Accepting a check that is postdated may provide the tenant with a legal defense that negates criminal intent even if the check doesn't clear.
As a landlord, collecting a check that has been postdated could be dangerous.
The tenant may know that he or she will not have the money in time, the check could have a stop-payment placed on it, or the check may bounce.
Waiting to cash a check that has been postdated provides the tenant with time to make other living arrangements, move out or otherwise abort the lease agreement.
A woman was frustrated because she'd just opened a checking account a few weeks ago, and now it was overdrawn. Finally they discovered the culprit: a check the woman had written on June 21st. In my case, every check was eventually deposited and funds withdrawn from my account.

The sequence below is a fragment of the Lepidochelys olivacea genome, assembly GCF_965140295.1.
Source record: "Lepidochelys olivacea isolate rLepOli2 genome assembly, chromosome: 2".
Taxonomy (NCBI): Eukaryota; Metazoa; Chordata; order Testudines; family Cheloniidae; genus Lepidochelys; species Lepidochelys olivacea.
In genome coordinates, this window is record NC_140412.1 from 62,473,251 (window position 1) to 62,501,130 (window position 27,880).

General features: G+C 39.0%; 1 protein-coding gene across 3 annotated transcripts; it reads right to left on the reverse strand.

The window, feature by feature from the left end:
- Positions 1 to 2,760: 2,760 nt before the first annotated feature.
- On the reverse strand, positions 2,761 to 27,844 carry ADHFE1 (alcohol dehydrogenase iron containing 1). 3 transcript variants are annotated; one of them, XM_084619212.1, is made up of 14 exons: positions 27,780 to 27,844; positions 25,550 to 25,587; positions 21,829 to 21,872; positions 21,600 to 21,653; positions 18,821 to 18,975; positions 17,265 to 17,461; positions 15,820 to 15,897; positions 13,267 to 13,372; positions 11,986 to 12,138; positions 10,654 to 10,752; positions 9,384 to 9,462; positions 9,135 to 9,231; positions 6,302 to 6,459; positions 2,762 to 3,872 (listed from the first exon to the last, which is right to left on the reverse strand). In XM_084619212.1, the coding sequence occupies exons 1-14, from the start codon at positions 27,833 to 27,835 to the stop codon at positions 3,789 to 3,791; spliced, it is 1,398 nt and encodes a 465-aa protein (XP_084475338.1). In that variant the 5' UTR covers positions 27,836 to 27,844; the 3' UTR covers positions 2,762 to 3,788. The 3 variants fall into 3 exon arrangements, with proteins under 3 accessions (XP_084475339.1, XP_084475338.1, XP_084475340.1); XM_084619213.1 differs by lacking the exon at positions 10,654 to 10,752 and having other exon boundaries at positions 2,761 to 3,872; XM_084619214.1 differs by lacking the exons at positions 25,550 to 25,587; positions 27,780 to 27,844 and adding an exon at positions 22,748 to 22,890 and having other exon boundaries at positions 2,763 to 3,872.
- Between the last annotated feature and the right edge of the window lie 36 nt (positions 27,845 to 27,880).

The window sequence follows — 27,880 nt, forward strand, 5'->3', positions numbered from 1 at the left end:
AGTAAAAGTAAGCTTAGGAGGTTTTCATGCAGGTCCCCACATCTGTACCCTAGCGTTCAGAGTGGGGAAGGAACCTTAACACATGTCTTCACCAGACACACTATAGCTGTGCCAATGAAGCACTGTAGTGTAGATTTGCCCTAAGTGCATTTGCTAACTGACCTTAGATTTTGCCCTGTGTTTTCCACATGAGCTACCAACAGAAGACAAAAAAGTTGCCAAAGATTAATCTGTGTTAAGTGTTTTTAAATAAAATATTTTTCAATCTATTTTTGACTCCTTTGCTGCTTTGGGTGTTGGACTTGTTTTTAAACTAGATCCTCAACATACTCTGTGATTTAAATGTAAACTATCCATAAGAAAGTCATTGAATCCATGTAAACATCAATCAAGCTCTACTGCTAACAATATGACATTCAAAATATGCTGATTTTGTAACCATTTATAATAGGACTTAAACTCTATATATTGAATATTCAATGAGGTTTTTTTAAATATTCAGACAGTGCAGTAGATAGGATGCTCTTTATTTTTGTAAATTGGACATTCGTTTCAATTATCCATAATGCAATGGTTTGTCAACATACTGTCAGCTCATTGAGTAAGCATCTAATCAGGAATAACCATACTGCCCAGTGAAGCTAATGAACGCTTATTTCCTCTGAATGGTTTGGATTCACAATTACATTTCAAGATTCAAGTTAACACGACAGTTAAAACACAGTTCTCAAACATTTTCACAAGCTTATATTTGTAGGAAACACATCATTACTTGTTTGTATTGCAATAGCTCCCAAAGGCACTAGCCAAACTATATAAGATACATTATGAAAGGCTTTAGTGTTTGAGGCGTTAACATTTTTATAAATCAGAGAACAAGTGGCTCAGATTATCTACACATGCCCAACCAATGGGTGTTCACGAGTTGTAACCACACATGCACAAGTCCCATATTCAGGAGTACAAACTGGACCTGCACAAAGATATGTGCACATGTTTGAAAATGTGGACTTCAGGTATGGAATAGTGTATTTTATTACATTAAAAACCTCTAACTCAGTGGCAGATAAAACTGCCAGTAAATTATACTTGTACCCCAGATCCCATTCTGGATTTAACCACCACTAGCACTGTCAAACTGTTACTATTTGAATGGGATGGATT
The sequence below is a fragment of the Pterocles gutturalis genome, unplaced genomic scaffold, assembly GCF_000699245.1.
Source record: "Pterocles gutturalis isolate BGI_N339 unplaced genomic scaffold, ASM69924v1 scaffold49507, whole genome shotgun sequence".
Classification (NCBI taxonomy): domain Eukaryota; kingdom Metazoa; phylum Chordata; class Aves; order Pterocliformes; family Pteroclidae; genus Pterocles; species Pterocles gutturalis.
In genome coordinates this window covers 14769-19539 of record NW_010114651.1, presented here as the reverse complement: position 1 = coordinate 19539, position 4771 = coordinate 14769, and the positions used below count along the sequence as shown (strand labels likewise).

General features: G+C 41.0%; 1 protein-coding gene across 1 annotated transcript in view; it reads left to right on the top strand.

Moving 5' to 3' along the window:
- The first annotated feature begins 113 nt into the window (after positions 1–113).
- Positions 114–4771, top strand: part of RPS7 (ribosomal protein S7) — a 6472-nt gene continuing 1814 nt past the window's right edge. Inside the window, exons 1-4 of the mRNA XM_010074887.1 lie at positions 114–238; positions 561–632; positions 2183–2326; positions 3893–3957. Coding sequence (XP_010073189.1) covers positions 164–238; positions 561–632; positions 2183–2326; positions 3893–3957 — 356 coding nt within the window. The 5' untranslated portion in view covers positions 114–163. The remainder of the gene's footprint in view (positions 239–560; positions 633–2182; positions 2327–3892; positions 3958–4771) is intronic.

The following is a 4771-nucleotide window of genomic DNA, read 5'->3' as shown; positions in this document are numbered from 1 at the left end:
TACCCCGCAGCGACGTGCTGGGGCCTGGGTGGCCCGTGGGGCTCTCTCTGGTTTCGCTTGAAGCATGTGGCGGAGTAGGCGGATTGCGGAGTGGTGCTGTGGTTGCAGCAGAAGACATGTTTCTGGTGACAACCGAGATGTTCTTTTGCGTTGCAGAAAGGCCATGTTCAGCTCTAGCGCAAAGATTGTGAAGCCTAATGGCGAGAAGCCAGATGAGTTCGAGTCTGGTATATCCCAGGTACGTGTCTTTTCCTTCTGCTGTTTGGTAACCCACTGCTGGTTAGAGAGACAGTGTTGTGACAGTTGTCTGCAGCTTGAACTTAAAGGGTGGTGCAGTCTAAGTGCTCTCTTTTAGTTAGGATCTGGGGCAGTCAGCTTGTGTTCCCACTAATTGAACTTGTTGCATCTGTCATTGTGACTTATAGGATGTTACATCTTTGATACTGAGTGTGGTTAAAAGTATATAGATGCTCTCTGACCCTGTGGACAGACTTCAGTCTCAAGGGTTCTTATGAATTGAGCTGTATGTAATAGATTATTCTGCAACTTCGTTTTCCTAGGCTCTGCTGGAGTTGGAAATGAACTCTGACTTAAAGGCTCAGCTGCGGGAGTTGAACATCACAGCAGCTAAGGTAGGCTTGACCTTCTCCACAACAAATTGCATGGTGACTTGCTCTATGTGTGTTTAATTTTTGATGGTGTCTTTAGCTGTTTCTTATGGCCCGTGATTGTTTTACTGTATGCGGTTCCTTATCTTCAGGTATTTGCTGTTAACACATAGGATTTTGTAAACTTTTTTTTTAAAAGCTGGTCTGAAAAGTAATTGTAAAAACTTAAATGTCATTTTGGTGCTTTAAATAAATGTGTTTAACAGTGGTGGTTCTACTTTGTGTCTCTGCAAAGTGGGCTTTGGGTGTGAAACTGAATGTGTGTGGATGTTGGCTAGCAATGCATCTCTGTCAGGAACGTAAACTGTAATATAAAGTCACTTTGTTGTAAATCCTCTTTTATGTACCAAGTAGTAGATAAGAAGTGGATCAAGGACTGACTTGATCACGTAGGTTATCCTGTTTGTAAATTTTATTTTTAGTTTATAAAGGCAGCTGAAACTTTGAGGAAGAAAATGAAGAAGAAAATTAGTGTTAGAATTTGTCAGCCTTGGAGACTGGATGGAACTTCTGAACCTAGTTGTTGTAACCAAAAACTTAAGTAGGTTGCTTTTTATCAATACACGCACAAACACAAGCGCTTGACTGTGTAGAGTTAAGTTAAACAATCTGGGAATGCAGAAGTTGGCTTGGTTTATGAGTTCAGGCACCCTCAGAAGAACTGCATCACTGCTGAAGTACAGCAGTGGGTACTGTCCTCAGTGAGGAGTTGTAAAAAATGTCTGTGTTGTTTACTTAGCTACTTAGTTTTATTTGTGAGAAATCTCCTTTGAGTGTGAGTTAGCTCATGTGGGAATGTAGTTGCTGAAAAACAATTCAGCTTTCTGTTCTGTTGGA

This hurt me twice because I, too, had added the money back into my checkbook. When I got home today, I looked up the actual law on stale checks.
While running errands this afternoon, I stopped by the bank to deposit a check. “It had been so long that I thought they must have lost it.
This article was written by Attorney Mary Beth Guard, Editor of Bankers ( Guard was formerly general counsel for the Oklahom Banking Department, general counsel and EVP for the Oklahoma Bankers Association, and EVP of Specialized Services for Thomson Financial Publishing.
She teaches and speaks all over the country on banking law matters.
It turns out that a bank can pay or return an old check as it sees fit.
According to the United States Uniform Commerical Code, a bank is not obliged to pay a check more than six months old.